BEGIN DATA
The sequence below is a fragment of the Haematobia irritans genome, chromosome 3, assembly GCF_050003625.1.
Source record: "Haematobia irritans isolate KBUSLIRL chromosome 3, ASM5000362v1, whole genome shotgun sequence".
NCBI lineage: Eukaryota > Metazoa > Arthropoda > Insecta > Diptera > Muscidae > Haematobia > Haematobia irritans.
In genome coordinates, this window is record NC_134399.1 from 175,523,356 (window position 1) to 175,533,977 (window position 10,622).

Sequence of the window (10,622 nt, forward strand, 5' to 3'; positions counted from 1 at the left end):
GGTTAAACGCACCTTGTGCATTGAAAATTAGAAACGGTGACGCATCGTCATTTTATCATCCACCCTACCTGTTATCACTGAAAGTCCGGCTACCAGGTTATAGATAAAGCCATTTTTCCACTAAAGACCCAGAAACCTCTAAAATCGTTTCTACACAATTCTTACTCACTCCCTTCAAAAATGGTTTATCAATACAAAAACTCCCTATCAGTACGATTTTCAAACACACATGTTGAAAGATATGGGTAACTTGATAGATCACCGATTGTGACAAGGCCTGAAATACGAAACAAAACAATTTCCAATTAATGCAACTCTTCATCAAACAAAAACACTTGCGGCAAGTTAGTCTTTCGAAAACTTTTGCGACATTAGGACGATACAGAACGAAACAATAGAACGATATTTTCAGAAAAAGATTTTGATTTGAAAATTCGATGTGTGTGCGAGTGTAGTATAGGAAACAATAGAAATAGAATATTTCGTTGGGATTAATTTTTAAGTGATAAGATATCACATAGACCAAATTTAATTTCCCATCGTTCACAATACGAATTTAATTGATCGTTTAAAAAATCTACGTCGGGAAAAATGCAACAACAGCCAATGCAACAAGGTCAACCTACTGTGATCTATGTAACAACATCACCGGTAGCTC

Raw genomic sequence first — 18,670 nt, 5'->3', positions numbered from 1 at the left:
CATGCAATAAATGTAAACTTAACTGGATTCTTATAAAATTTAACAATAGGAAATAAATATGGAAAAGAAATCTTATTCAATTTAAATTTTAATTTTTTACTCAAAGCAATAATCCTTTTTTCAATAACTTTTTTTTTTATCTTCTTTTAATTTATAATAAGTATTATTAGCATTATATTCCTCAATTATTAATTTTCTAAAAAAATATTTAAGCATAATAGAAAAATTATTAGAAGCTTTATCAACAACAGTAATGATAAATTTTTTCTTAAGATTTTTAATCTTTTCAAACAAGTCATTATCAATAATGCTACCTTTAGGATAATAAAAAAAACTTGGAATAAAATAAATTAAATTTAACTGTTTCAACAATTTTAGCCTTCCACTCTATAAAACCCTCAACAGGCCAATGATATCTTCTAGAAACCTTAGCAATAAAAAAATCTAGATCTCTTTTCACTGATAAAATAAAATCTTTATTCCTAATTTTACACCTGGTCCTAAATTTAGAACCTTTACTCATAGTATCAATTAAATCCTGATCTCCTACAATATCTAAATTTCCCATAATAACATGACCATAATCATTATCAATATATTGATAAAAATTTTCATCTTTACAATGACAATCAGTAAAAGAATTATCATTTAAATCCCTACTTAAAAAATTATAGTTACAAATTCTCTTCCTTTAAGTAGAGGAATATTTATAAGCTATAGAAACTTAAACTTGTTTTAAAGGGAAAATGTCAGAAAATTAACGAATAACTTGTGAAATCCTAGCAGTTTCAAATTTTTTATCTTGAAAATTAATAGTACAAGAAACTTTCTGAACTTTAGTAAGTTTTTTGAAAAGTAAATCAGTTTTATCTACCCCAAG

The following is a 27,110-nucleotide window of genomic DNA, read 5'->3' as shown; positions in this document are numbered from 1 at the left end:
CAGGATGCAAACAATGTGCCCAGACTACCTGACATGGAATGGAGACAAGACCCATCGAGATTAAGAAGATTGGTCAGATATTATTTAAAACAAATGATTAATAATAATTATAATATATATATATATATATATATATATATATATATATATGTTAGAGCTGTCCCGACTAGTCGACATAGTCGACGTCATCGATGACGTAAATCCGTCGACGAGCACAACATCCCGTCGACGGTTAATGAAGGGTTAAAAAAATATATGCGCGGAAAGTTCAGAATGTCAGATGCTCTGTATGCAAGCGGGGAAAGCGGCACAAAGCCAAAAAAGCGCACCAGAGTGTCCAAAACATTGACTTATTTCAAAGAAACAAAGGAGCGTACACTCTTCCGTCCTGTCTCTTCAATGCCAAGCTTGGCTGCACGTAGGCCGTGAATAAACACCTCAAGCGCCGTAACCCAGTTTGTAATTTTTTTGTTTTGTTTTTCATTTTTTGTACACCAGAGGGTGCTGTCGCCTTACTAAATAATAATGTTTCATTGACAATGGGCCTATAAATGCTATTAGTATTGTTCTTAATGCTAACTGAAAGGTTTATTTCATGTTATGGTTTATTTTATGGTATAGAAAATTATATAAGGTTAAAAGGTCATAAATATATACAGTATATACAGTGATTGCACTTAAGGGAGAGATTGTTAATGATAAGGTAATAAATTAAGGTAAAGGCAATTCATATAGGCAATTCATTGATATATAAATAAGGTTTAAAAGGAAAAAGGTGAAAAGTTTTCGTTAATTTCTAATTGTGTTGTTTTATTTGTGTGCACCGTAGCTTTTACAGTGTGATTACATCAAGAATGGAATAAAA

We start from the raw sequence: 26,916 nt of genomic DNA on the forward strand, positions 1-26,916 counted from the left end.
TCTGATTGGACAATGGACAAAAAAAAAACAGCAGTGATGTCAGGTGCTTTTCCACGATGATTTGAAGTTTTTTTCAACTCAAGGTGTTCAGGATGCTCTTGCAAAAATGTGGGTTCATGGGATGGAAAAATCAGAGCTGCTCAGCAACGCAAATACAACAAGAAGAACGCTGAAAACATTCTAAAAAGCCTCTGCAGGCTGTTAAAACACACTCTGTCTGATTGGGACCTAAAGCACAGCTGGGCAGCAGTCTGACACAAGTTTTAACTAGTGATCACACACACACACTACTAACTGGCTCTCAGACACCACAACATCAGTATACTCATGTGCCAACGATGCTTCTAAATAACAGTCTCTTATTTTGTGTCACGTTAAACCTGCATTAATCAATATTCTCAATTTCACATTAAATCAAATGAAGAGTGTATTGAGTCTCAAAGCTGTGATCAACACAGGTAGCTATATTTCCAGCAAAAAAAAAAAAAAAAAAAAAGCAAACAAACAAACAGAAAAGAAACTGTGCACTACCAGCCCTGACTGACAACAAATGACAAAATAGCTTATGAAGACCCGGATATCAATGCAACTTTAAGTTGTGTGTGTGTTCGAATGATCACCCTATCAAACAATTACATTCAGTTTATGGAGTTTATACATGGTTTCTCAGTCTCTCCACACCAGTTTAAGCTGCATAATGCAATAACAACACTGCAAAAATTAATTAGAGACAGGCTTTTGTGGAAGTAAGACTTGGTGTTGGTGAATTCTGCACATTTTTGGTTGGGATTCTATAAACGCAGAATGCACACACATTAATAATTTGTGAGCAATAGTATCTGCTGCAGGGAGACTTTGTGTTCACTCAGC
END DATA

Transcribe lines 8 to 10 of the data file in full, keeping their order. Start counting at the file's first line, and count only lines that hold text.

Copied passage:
CATGCAATAAATGTAAACTTAACTGGATTCTTATAAAATTTAACAATAGGAAATAAATATGGAAAAGAAATCTTATTCAATTTAAATTTTAATTTTTTACTCAAAGCAATAATCCTTTTTTCAATAACTTTTTTTTTTATCTTCTTTTAATTTATAATAAGTATTATTAGCATTATATTCCTCAATTATTAATTTTCTAAAAAAATATTTAAGCATAATAGAAAAATTATTAGAAGCTTTATCAACAACAGTAATGATAAATTTTTTCTTAAGATTTTTAATCTTTTCAAACAAGTCATTATCAATAATGCTACCTTTAGGATAATAAAAAAAACTTGGAATAAAATAAATTAAATTTAACTGTTTCAACAATTTTAGCCTTCCACTCTATAAAACCCTCAACAGGCCAATGATATCTTCTAGAAACCTTAGCAATAAAAAAATCTAGATCTCTTTTCACTGATAAAATAAAATCTTTATTCCTAATTTTACACCTGGTCCTAAATTTAGAACCTTTACTCATAGTATCAATTAAATCCTGATCTCCTACAATATCTAAATTTCCCATAATAACATGACCATAATCATTATCAATATATTGATAAAAATTTTCATCTTTACAATGACAATCAGTAAAAGAATTATCATTTAAATCCCTACTTAAAAAATTATAGTTACAAATTCTCTTCCTTTAAGTAGAGGAATATTTATAAGCTATAGAAACTTAAACTTGTTTTAAAGGGAAAATGTCAGAAAATTAACGAATAACTTGTGAAATCCTAGCAGTTTCAAATTTTTTATCTTGAAAATTAATAGTACAAGAAACTTTCTGAACTTTAGTAAGTTTTTTGAAAAGTAAATCAGTTTTATCTACCCCAAG

The following is a 27,110-nucleotide window of genomic DNA, read 5'->3' as shown; positions in this document are numbered from 1 at the left end:
CAGGATGCAAACAATGTGCCCAGACTACCTGACATGGAATGGAGACAAGACCCATCGAGATTAAGAAGATTGGTCAGATATTATTTAAAACAAATGATTAATAATAATTATAATATATATATATATATATATATATATATATATATATATGTTAGAGCTGTCCCGACTAGTCGACATAGTCGACGTCATCGATGACGTAAATCCGTCGACGAGCACAACATCCCGTCGACGGTTAATGAAGGGTTAAAAAAATATATGCGCGGAAAGTTCAGAATGTCAGATGCTCTGTATGCAAGCGGGGAAAGCGGCACAAAGCCAAAAAAGCGCACCAGAGTGTCCAAAACATTGACTTATTTCAAAGAAACAAAGGAGCGTACACTCTTCCGTCCTGTCTCTTCAATGCCAAGCTTGGCTGCACGTAGGCCGTGAATAAACACCTCAAGCGCCGTAACCCAGTTTGTAATTTTTTTGTTTTGTTTTTCATTTTTTGTACACCAGAGGGTGCTGTCGCCTTACTAAATAATAATGTTTCATTGACAATGGGCCTATAAATGCTATTAGTATTGTTCTTAATGCTAACTGAAAGGTTTATTTCATGTTATGGTTTATTTTATGGTATAGAAAATTATATAAGGTTAAAAGGTCATAAATATATACAGTATATACAGTGATTGCACTTAAGGGAGAGATTGTTAATGATAAGGTAATAAATTAAGGTAAAGGCAATTCATATAGGCAATTCATTGATATATAAATAAGGTTTAAAAGGAAAAAGGTGAAAAGTTTTCGTTAATTTCTAATTGTGTTGTTTTATTTGTGTGCACCGTAGCTTTTACAGTGTGATTACATCAAGAATGGAATAAAA